Per Wikipedia (a most reliable source)- In 1916, Hudson Stuck, who was one of the first people to climb Mount McKinley's South Peak, wrote, "The Eagle Summit is one of the most difficult summits in Alaska. The wind blows so fiercely that sometimes for days together its passage is almost impossible. ... The snow smothers up everything on the lee side of the hill, and the end of every storm presents a new surface and an altered route.
Since signing up for the Quest 300 in October, I had successfully ignored Eagle Summit. Not once did I think about the monstrous descent that’s known for howling winds, blinding whiteouts, heroic rescues, broken sleds, broken mushers, and terrifying stories. I was able to laugh and giggle as the trail breakers described the rock and tundra swept summit at the Mushers Meeting. “You need to at least unhook the tugs of half your dogs, if not bring chains to wrap around your runners,” they said. I smiled and nodded my head but made sure the true meaning of their warning didn’t sink into my mind. I’d say my ability to compartmentalize and completely disregard uncomfortable events is one of my strengths. It keeps me happy in the here and now.
Well, at Mile 101, I could no longer ignore the inevitable. Eagle Summit loomed massive and hazy just a short distance away. As my dogs lay resting on a knoll in the sunshine, I sat in the Mile 101 cabin, eating bacon and chatting with Kristin and Andy from Hey Moose! Kennel. Trying to ease concerns, Kristin said, “I heard the drop is only like 3 seconds long. That doesn’t sound too bad. You guys will be fine.”
Fast forward 1 1/2 hours and 1500 feet elevation. The dogs and I stood atop Eagle Summit with the sun setting. A light breeze swirled around us with deep reds and fading light on the peaks to the south. It was one of the most beautiful views I’ve ever seen. If I wasn’t so concerned about descending with my dog team still calm and composed from the long climb up, I would have stayed to witness a photographer’s dream sunset. Seeing as the last thing I wanted was an amped up dog team on the steepest trail EVER, I crested the summit and started down.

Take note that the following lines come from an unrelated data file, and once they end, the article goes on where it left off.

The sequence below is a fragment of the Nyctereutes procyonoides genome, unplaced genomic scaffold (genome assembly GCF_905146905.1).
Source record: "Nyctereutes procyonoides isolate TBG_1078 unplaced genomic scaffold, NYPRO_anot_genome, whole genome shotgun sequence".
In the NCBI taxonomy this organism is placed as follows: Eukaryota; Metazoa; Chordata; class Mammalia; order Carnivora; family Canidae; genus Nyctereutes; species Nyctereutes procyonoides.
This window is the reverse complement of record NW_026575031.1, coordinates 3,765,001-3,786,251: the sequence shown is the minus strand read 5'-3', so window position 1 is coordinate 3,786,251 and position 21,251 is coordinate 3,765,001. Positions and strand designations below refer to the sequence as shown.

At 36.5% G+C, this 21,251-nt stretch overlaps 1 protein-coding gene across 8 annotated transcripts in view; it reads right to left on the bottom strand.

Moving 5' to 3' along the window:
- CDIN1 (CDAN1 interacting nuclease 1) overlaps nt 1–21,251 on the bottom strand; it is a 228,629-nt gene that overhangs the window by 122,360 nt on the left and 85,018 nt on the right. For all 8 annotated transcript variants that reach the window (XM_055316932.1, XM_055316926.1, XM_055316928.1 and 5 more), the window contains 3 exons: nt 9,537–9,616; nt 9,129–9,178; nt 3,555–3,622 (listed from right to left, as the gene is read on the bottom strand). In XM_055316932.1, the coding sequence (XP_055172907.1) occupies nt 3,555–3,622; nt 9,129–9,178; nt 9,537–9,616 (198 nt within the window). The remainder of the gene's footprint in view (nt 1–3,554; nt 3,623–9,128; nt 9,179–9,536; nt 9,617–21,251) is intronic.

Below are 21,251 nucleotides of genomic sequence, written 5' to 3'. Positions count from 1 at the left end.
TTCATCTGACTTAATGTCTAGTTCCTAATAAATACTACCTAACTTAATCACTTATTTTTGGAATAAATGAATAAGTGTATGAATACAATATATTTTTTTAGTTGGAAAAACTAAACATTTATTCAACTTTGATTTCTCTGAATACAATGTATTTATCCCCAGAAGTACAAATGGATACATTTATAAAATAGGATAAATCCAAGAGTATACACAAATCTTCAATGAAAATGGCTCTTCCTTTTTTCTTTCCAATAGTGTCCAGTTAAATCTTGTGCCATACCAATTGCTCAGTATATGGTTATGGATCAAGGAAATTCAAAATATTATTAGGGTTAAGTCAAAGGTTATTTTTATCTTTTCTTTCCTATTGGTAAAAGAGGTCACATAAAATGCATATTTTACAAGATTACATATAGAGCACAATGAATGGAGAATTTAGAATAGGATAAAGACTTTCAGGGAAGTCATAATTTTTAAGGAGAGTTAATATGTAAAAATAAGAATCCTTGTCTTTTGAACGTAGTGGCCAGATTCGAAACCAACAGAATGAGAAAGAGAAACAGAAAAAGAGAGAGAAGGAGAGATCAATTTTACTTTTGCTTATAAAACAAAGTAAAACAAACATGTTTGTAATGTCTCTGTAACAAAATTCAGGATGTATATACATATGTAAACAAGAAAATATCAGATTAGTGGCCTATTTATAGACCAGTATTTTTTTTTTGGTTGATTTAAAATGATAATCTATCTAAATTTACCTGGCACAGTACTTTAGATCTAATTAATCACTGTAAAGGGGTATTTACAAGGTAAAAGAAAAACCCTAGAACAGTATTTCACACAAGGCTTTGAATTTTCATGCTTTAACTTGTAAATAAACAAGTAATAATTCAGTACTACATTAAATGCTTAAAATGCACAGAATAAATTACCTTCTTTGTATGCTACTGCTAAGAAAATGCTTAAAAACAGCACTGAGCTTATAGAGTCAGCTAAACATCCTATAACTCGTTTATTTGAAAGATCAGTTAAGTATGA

The first pitch was as the trail breakers had described. It felt like the team leapt off a cliff, floated briefly, then flattened for a nice long runout. Whew, ok, we survived that slope. After regaining control of the team, we side-hilled over to the next pitch. Right before reaching the top, I quickly stopped, ran forward and unhooked a half dozen tug lines, raced back to the sled, then hollered “Ready!...Alright!” With only half the normal pulling power, our pace slowed as we climbed the small hill before ‘the big one.’ I felt like a little kid on a roller coaster. Slowly, methodically, creeping up the hill before the cart dumps over the other side, sending your heart into your throat. Giddy and tense, you feel like screaming with excitement. So I did, “OOOOOOOOeeeeeeeee!!!!” My dogs all stopped dead in their tracks, turned around, and stared as if to say, “What’s your problem?” I felt rather ridiculous. Ok, continue on.
Whoooosh. We hurtled down the final pitch. I focused all my energy on pushing hard on the claw break and keeping the sled upright. We raced down the trench left by mushers before us, jolting us left and right. My flexible sled bent and torqued as it bounced on tussocks and patches of sugar snow. I thought of Kristin... Kristin said three seconds, ok, one....two....three... four. Oh, focus, don’t tip. Counting, right... one... two...three...
Well, I have no idea how long we flew down the final pitch. I remember feeling elated as the terrain smoothed out. I hollered another “OOOOeeee!” and I think this time the dogs understood why I was so ecstatic. I stopped the team and all the dogs stood happily, wagging their tails. With perfect weather and good trail conditions, we survived our first descent of the infamous Eagle Summit. Until next time, o treacherous one.